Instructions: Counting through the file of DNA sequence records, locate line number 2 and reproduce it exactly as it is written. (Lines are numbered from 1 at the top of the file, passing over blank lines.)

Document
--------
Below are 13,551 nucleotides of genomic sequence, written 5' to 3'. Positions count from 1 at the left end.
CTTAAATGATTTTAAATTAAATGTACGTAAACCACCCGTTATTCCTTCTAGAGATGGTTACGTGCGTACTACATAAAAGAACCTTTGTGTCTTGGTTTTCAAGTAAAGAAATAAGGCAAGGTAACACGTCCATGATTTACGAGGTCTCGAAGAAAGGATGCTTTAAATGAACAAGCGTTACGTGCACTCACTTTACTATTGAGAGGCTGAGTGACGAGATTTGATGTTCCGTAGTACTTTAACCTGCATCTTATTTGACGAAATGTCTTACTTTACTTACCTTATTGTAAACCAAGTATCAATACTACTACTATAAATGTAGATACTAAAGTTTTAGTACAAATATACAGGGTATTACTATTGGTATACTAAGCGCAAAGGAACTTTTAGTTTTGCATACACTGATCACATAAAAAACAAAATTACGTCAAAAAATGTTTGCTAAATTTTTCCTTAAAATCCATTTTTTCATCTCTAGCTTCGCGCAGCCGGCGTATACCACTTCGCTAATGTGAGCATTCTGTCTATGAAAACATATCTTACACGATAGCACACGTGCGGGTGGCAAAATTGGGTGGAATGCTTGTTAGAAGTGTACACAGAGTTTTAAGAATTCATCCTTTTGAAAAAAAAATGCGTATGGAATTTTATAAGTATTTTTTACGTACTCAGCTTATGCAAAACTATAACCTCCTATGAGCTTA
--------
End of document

CTTAAATGATTTTAAATTAAATGTACGTAAACCACCCGTTATTCCTTCTAGAGATGGTTACGTGCGTACTACATAAAAGAACCTTTGTGTCTTGGTTTTCAAGTAAAGAAATAAGGCAAGGTAACACGTCCATGATTTACGAGGTCTCGAAGAAAGGATGCTTTAAATGAACAAGCGTTACGTGCACTCACTTTACTATTGAGAGGCTGAGTGACGAGATTTGATGTTCCGTAGTACTTTAACCTGCATCTTATTTGACGAAATGTCTTACTTTACTTACCTTATTGTAAACCAAGTATCAATACTACTACTATAAATGTAGATACTAAAGTTTTAGTACAAATATACAGGGTATTACTATTGGTATACTAAGCGCAAAGGAACTTTTAGTTTTGCATACACTGATCACATAAAAAACAAAATTACGTCAAAAAATGTTTGCTAAATTTTTCCTTAAAATCCATTTTTTCATCTCTAGCTTCGCGCAGCCGGCGTATACCACTTCGCTAATGTGAGCATTCTGTCTATGAAAACATATCTTACACGATAGCACACGTGCGGGTGGCAAAATTGGGTGGAATGCTTGTTAGAAGTGTACACAGAGTTTTAAGAATTCATCCTTTTGAAAAAAAAATGCGTATGGAATTTTATAAGTATTTTTTACGTACTCAGCTTATGCAAAACTATAACCTCCTATGAGCTTA